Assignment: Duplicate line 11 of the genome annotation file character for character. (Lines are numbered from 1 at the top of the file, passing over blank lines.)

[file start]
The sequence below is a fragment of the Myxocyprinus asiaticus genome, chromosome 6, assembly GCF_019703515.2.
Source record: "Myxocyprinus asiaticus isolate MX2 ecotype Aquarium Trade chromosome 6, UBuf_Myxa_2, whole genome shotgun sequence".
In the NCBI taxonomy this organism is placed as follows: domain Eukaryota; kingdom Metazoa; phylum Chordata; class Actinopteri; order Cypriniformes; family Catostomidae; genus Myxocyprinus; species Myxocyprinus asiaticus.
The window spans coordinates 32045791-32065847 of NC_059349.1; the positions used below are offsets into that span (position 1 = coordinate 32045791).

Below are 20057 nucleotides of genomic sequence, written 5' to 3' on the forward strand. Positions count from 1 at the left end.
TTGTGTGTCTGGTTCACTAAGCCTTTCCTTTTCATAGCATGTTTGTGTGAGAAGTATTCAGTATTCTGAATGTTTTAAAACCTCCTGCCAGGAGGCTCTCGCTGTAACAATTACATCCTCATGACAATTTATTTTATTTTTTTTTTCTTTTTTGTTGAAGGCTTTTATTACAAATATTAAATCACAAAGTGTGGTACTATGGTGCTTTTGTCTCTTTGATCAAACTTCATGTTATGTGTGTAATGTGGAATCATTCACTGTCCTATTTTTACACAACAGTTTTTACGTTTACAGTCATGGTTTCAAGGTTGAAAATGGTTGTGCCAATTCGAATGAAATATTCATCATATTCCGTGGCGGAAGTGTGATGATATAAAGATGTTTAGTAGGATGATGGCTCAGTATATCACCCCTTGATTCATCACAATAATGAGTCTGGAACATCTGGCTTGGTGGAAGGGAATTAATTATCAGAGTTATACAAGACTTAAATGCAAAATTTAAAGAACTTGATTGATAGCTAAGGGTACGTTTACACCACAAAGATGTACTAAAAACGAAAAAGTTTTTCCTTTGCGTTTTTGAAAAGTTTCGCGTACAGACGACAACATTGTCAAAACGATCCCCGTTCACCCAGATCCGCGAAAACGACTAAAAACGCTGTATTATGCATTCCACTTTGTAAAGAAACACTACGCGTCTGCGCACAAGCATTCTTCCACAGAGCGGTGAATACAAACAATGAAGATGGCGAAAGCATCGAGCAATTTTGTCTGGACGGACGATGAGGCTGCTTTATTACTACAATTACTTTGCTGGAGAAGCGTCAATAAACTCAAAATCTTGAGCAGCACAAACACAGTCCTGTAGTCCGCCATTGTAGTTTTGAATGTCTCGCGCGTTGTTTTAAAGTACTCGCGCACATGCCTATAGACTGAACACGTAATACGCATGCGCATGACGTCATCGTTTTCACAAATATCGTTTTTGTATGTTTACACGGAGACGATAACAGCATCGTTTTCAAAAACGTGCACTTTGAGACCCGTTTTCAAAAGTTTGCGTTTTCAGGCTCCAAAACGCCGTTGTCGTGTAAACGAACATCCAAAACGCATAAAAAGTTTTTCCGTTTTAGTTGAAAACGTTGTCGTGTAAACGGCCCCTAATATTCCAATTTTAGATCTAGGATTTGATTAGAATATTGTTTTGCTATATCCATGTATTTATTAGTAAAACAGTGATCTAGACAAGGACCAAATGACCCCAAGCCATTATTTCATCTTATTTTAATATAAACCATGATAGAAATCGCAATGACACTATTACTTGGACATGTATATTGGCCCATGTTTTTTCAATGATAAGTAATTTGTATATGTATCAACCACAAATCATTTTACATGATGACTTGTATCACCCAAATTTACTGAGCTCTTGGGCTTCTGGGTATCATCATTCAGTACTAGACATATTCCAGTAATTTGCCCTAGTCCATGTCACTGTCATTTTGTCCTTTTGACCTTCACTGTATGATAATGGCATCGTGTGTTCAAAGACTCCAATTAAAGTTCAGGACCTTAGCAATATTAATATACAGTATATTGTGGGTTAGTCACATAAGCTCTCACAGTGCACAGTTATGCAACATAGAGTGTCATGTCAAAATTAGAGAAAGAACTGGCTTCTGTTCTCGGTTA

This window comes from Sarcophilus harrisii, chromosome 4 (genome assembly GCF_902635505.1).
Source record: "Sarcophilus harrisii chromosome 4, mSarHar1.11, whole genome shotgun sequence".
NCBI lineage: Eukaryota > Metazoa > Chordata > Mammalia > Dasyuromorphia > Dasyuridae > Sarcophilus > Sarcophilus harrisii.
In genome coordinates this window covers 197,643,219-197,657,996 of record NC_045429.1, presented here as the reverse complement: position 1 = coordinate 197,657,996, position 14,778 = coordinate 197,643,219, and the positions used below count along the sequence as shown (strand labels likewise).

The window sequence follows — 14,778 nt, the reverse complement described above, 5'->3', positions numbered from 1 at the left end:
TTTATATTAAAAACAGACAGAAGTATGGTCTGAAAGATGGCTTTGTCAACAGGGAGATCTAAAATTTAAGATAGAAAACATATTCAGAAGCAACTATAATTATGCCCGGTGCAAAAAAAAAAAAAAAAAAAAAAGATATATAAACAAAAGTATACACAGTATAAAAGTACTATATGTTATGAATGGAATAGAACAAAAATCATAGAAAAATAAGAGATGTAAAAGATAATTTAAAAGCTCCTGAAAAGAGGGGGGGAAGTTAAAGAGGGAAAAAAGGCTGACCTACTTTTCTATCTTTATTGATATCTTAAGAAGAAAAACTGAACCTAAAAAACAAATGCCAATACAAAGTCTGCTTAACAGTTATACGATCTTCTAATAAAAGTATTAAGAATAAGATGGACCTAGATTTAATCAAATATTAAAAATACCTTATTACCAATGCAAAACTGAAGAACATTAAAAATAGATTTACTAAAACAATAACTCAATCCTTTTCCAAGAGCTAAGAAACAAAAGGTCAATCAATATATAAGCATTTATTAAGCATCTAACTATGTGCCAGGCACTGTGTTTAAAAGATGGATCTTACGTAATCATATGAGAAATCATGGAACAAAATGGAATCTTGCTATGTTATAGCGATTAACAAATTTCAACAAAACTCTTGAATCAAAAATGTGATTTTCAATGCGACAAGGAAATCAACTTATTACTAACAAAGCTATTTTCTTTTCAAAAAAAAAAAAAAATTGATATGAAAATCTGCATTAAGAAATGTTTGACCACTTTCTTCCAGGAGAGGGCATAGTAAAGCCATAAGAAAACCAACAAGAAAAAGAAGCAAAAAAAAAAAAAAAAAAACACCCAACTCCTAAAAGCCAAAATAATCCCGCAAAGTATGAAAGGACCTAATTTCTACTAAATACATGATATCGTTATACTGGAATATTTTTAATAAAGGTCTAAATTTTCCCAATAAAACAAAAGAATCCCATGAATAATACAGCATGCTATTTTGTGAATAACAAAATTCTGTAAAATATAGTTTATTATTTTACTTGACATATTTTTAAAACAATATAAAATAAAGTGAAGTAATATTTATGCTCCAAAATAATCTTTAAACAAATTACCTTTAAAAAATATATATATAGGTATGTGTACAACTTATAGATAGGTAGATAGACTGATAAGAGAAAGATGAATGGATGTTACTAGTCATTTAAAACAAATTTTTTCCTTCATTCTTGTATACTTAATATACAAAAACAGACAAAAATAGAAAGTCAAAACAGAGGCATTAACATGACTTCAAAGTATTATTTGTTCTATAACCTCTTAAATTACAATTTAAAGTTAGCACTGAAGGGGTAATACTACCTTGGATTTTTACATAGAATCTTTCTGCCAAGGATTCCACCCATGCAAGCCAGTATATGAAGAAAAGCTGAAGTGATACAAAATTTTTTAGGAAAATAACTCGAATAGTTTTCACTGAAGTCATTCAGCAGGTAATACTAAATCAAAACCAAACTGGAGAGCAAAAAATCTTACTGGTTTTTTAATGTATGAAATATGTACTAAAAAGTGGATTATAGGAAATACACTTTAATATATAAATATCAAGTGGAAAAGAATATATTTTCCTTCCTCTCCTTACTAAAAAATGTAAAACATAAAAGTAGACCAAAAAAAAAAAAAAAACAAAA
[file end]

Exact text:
The window sequence follows — 14,778 nt, the reverse complement described above, 5'->3', positions numbered from 1 at the left end: